GA-Sen A & B: PPP Confirms Ossoff (D), Warnock (D) & Biden All Leading In Georgia

Some very good news today out of Georgia courtesy of PPP’s latest poll:

PPP’s newest Georgia poll finds Jon Ossoff right on the cusp of avoiding a runoff in his race against David Perdue. Ossoff is at 47% to 44% for Perdue with Libertarian Shane Hazel at 3%. Ossoff’s 3 point lead represents an improvement from PPP’s last poll, which had him ahead 44-43. The main change in the dynamics of the race seems to be a decline in Perdue’s approval numbers in the wake of his racist comments about Kamala Harris at a recent rally- before that incident he had a 41/46 approval spread but that has now declined to 39/49.

PPP also conducted a private poll in Georgia’s 7th Congressional district on Monday and Tuesday which found Ossoff at 50% there to 44% for Perdue and just 2% for Hazel, lending further credence both to our statewide poll and others this week that have shown the contest trending in Ossoff’s direction.

One way to try to game out where the race will end up is to allocate the undecided voters for Senate based on whether they are voting for Biden or Trump, given the decline in ticket splitting in recent elections. That would put Ossoff at 49.9% with Perdue at 47% and Hazel at 3.1%. Of course polls aren’t that precise but regardless it shows how razor close to the 50% line the winner in this race could end up.

In Georgia’s other Senate race Raphael Warnock continues to grow his support and is now at 46% to 27% for Kelly Loeffler, 19% for Doug Collins, and 2% for Matt Lieberman. Warnock is a popular candidate with a net +21 favorability rating at 48/27. By contrast both the Republicans are unpopular- Loeffler has a 30/48 approval spread and Collins has a 26/40 favorability.

In the Presidential race Joe Biden is at 48% to 46% for Donald Trump. The generational divide in the Presidential race continues to suggest that this year may usher in Georgia being a key battleground state for years to come- Biden is up 53/39 with voters under 45 and 51/44 with voters between 46 and 65 and the only thing keeping Trump in the ballpark is a 60/36 advantage with seniors.

Ossoff completely destroyed Perdue in their last debate:

Opening his salvo on the incumbent in Savannah, Georgia, last night, Ossoff said Perdue had attacked the health of Georgians with his response to the COVID-19 pandemic, and his record of health care votes.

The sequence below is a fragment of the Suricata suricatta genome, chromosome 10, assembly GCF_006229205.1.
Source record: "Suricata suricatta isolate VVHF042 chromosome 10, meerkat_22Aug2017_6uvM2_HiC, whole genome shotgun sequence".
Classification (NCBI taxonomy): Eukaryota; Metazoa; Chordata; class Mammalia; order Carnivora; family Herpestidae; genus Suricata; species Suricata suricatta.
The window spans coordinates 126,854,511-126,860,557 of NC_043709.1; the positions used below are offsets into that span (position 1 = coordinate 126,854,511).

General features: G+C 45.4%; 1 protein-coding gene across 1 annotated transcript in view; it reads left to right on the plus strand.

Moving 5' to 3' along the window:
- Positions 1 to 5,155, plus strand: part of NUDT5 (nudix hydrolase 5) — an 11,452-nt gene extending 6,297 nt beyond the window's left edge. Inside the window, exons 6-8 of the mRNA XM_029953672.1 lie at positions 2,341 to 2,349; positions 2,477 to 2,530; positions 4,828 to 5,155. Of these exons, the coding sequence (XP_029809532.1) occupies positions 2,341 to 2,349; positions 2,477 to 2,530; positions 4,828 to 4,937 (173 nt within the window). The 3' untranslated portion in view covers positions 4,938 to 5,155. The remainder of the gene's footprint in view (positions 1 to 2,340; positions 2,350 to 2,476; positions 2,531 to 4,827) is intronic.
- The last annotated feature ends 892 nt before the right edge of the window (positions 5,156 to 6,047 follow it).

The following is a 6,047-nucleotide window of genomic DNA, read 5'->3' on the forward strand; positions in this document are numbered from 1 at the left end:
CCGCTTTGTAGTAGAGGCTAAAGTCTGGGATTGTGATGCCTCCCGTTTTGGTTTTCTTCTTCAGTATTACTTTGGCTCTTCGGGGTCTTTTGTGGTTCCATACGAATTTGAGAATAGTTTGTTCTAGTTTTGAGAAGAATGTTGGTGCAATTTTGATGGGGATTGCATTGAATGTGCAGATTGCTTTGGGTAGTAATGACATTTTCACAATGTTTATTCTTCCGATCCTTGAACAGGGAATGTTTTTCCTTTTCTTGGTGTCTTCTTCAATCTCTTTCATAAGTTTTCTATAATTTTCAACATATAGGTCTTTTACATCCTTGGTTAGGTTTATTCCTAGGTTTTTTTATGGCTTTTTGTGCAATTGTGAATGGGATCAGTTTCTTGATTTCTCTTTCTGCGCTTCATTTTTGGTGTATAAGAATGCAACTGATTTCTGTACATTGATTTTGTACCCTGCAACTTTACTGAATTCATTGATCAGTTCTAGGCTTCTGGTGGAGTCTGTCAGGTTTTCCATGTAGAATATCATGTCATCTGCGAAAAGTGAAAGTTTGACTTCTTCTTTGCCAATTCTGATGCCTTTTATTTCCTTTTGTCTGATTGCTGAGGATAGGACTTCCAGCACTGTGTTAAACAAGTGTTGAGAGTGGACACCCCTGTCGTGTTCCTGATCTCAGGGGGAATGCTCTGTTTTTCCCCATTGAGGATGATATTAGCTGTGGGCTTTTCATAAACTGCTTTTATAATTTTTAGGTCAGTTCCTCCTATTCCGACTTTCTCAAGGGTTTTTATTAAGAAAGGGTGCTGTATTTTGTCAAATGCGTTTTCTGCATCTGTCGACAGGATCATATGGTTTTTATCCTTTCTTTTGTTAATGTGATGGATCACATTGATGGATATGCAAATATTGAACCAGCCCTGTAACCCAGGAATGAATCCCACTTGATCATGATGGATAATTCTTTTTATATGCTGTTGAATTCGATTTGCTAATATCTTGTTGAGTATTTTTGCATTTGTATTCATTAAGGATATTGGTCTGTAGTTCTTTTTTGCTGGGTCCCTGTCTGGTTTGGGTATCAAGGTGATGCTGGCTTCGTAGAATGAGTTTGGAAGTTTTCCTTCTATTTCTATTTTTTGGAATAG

“You did say COVID-19 was no deadlier than the flu, you did say there would be no uptick in cases,” Ossoff said. “All the while, you were looking after your own assets, and your own portfolio. And you did vote four times to end protections for pre-existing conditions.”

The Democratic challenger added that Perdue’s proposed bill to replace Obamacare, the Protect Act, contained loopholes for insurance companies to block policies for those with pre-existing conditions.

“Can you look down the camera and tell the people of this state why you voted four times to allow insurance companies to deny us health coverage, because we may suffer from diabetes, or heart disease, or asthma, or have cancer in remission?” Ossoff added.

A clip of the Georgia Democrat’s remarks has been watched more than 2.7 million times since it was posted on social media late last night. A tweet of the footage has been liked and shared over 20,000 times.

He also slammed Perdue on this:

As Ossoff has homed in on the pandemic, Perdue has attacked his challenger’s company for working with Middle Eastern and Asian clients, falsely suggesting that Ossoff was “endorsed” by the Communist Party. He returned to those broadsides on Wednesday, when he dramatically pulled out a financial disclosure showing Ossoff’s firm had done business with a Hong Kong entity linked to the Chinese government.

“He needs to own up to it, because sooner or later, we need someone in the United States Senate who will stand up to Communist China,” Perdue said.

That accusation led to another emotional rebuttal from Ossoff, where he pointed to an ad run by Perdue that had enlarged the size of his nose, an anti-Semitic trope. (Perdue’s campaign said the distorted image was an “unintentional error” by an outside vendor.)

“You’ve continued to demean yourself throughout this campaign with your conduct,” Ossoff retorted.

Ossoff is pulling ahead because he truly has been running a great campaign:

This year, Ossoff has centered his campaign on the corruption of both Trump and Perdue—the Georgia senator, with a blighted corporate past as CEO of Dollar General, last January bought stock in a personal protective equipment company on the very day he received a private Senate briefing on the impending Covid crisis—and the pandemic itself. It surged in the summer, thanks to GOP Governor Brian Kemp’s premature reopening, and is now surging again.

Ossoff is also benefiting from Abrams’s campaign, and her voting rights crusade. The group she founded, Fair Fight Action, says Georgia has added an astonishing 800,000 new voters since voter registration closed in October 2018—right before Abrams almost won. There’s more than one Senate race in Georgia this year: The retirement of GOP Senator Johnny Isakson has led to a free-for-all special election, in which Republicans Kelly Loeffler (the Kemp-appointed incumbent) and Representative Doug Collins are trying to out-Trump each other, as Democrat Raphael Warnock, the senior pastor of Atlanta’s storied Ebenezer Baptist Church, tries to sneak past them—and seems to be succeeding. Given Georgia’s complicated election laws, both races will go to January runoffs if no candidate gets more than 50 percent of the vote. So control of the Senate could easily come down to Georgia. Stay tuned.

But Ossoff’s focus seems to be paying off, and several unforced errors by Perdue are only helping. National pollsters have moved the race from a “likely Republican” win to a “toss-up”; his campaign says its internal polling shows him beating Perdue 50-45. The clearest sign of the threat he poses is that Mitch McConnell’s Senate Victory Fund has spent more to defeat Ossoff than to thwart any other challenger in the country—more than $32 million, representing one in every five dollars spent to date, according to The Daily Beast.

And Warnock has been running a great campaign because he has a great history of getting out the vote: